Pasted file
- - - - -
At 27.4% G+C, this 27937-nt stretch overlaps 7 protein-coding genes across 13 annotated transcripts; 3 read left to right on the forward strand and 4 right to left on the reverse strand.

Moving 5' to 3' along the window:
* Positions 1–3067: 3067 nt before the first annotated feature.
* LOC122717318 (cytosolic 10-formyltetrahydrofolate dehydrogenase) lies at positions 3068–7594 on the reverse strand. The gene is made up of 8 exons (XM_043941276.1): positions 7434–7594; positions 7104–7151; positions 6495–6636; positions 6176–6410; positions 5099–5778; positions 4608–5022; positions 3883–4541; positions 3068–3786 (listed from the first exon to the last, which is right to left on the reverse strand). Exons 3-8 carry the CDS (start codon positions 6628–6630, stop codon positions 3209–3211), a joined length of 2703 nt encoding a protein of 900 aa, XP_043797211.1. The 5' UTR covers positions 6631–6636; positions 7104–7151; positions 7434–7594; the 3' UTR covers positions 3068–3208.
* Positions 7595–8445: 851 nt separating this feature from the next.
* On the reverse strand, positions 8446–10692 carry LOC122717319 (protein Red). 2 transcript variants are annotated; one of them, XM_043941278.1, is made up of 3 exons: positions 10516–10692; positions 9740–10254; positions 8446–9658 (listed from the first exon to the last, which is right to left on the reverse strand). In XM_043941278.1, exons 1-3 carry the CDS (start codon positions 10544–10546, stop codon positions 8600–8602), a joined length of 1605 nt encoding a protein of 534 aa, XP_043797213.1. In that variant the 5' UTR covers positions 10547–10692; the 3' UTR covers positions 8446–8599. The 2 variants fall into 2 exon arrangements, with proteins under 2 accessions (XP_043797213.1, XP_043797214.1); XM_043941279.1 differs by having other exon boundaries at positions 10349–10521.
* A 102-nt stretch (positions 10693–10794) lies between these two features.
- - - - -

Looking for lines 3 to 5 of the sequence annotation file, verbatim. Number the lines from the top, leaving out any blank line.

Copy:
* Positions 1–3067: 3067 nt before the first annotated feature.
* LOC122717318 (cytosolic 10-formyltetrahydrofolate dehydrogenase) lies at positions 3068–7594 on the reverse strand. The gene is made up of 8 exons (XM_043941276.1): positions 7434–7594; positions 7104–7151; positions 6495–6636; positions 6176–6410; positions 5099–5778; positions 4608–5022; positions 3883–4541; positions 3068–3786 (listed from the first exon to the last, which is right to left on the reverse strand). Exons 3-8 carry the CDS (start codon positions 6628–6630, stop codon positions 3209–3211), a joined length of 2703 nt encoding a protein of 900 aa, XP_043797211.1. The 5' UTR covers positions 6631–6636; positions 7104–7151; positions 7434–7594; the 3' UTR covers positions 3068–3208.
* Positions 7595–8445: 851 nt separating this feature from the next.